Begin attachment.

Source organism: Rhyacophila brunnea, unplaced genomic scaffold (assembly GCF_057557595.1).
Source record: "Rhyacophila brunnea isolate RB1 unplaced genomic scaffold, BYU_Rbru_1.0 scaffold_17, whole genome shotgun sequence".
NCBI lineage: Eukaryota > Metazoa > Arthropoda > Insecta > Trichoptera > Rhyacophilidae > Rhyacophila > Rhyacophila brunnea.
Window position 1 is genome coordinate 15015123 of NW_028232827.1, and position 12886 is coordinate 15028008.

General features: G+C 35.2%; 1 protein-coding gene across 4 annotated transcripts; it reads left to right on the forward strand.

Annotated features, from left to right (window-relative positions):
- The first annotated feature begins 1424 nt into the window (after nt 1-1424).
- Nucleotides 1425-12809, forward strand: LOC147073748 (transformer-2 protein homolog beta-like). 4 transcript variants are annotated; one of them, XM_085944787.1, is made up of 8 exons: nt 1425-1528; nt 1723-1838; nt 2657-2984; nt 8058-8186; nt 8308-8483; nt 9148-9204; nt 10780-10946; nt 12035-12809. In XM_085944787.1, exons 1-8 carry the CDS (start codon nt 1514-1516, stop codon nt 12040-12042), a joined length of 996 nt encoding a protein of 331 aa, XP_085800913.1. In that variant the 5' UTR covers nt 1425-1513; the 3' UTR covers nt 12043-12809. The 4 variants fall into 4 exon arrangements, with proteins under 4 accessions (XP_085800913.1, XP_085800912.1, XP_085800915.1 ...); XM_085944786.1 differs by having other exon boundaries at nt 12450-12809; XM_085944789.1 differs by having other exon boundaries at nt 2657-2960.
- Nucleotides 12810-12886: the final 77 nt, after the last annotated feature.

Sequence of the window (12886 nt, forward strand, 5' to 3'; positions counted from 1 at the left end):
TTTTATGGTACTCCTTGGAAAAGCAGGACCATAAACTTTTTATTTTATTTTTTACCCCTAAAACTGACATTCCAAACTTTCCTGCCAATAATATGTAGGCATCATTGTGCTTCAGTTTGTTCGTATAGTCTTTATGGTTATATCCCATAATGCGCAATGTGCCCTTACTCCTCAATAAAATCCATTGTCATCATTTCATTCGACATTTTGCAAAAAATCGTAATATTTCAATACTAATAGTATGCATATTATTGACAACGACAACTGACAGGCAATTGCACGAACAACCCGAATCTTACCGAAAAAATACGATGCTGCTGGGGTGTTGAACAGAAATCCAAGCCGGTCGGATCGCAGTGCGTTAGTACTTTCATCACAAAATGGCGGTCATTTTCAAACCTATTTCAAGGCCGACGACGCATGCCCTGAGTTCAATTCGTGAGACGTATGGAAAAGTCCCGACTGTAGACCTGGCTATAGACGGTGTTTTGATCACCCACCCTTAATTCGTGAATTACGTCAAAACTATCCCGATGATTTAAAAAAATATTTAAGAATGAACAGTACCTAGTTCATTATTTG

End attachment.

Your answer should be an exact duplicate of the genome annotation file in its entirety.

Source organism: Rhyacophila brunnea, unplaced genomic scaffold (assembly GCF_057557595.1).
Source record: "Rhyacophila brunnea isolate RB1 unplaced genomic scaffold, BYU_Rbru_1.0 scaffold_17, whole genome shotgun sequence".
NCBI lineage: Eukaryota > Metazoa > Arthropoda > Insecta > Trichoptera > Rhyacophilidae > Rhyacophila > Rhyacophila brunnea.
Window position 1 is genome coordinate 15015123 of NW_028232827.1, and position 12886 is coordinate 15028008.

General features: G+C 35.2%; 1 protein-coding gene across 4 annotated transcripts; it reads left to right on the forward strand.

Annotated features, from left to right (window-relative positions):
- The first annotated feature begins 1424 nt into the window (after nt 1-1424).
- Nucleotides 1425-12809, forward strand: LOC147073748 (transformer-2 protein homolog beta-like). 4 transcript variants are annotated; one of them, XM_085944787.1, is made up of 8 exons: nt 1425-1528; nt 1723-1838; nt 2657-2984; nt 8058-8186; nt 8308-8483; nt 9148-9204; nt 10780-10946; nt 12035-12809. In XM_085944787.1, exons 1-8 carry the CDS (start codon nt 1514-1516, stop codon nt 12040-12042), a joined length of 996 nt encoding a protein of 331 aa, XP_085800913.1. In that variant the 5' UTR covers nt 1425-1513; the 3' UTR covers nt 12043-12809. The 4 variants fall into 4 exon arrangements, with proteins under 4 accessions (XP_085800913.1, XP_085800912.1, XP_085800915.1 ...); XM_085944786.1 differs by having other exon boundaries at nt 12450-12809; XM_085944789.1 differs by having other exon boundaries at nt 2657-2960.
- Nucleotides 12810-12886: the final 77 nt, after the last annotated feature.

Sequence of the window (12886 nt, forward strand, 5' to 3'; positions counted from 1 at the left end):
TTTTATGGTACTCCTTGGAAAAGCAGGACCATAAACTTTTTATTTTATTTTTTACCCCTAAAACTGACATTCCAAACTTTCCTGCCAATAATATGTAGGCATCATTGTGCTTCAGTTTGTTCGTATAGTCTTTATGGTTATATCCCATAATGCGCAATGTGCCCTTACTCCTCAATAAAATCCATTGTCATCATTTCATTCGACATTTTGCAAAAAATCGTAATATTTCAATACTAATAGTATGCATATTATTGACAACGACAACTGACAGGCAATTGCACGAACAACCCGAATCTTACCGAAAAAATACGATGCTGCTGGGGTGTTGAACAGAAATCCAAGCCGGTCGGATCGCAGTGCGTTAGTACTTTCATCACAAAATGGCGGTCATTTTCAAACCTATTTCAAGGCCGACGACGCATGCCCTGAGTTCAATTCGTGAGACGTATGGAAAAGTCCCGACTGTAGACCTGGCTATAGACGGTGTTTTGATCACCCACCCTTAATTCGTGAATTACGTCAAAACTATCCCGATGATTTAAAAAAATATTTAAGAATGAACAGTACCTAGTTCATTATTTG